Confidence among small and medium sized businesses has fallen sharply to its lowest level in more than five years, according to the latest Sensis Business Index (SBI). Concerns over consumer spending and demand saw confidence fall 17 percentage points during the June quarter. This comes off the back of a nine point fall in the previous quarter, taking confidence to a low not seen since February 2009.
The SBI, based on extensive research of 1,800 small and medium enterprises (SMEs) and reported as a net balance (positive minus negative), also revealed significant concerns about the current state of the economy. SMEs were more than twice as likely to believe the economy was currently slowing as growing. Just 15% felt the economy was growing compared with 34% who felt it was slowing.
Christena Singh, Sensis Business Index report author, said: "The report paints a picture of weak confidence levels across both current and future perceptions. Current perceptions of the economy are also falling and were at a net balance of negative 19%. This is the second consecutive quarterly fall. In addition, there was a fall in the proportion of firms that felt the economy would be better in a year’s time."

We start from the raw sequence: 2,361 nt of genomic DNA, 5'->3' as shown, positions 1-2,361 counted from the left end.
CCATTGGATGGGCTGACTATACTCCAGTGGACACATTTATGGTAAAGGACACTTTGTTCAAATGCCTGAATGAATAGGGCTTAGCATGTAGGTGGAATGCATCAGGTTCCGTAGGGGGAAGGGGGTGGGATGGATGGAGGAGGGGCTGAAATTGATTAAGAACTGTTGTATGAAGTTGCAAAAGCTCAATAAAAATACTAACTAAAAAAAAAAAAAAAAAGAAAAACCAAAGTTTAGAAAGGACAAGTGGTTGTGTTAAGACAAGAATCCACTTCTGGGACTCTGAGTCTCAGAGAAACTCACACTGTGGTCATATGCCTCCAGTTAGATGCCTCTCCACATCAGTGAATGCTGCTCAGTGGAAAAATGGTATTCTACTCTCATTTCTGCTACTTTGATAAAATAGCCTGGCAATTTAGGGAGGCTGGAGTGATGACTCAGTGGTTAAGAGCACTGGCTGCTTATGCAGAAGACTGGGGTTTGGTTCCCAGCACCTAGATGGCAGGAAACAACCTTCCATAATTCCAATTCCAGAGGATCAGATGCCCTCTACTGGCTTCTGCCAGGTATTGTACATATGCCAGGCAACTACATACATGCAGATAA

Ms Singh added that performance indicators fell for sales, wages, capital expenditure and profitability with an increase only for employment and no change for prices. In the short term, SMEs were expecting falls in all indicators except capital expenditure while they expect all indicators to fall in the coming year.
Confidence fell in all States and Territories, except for Tasmania, which was the only State to record an increase in confidence. Victoria saw the lowest confidence level, while Western Australia experienced the biggest fall in confidence, a drop of 26 percentage points.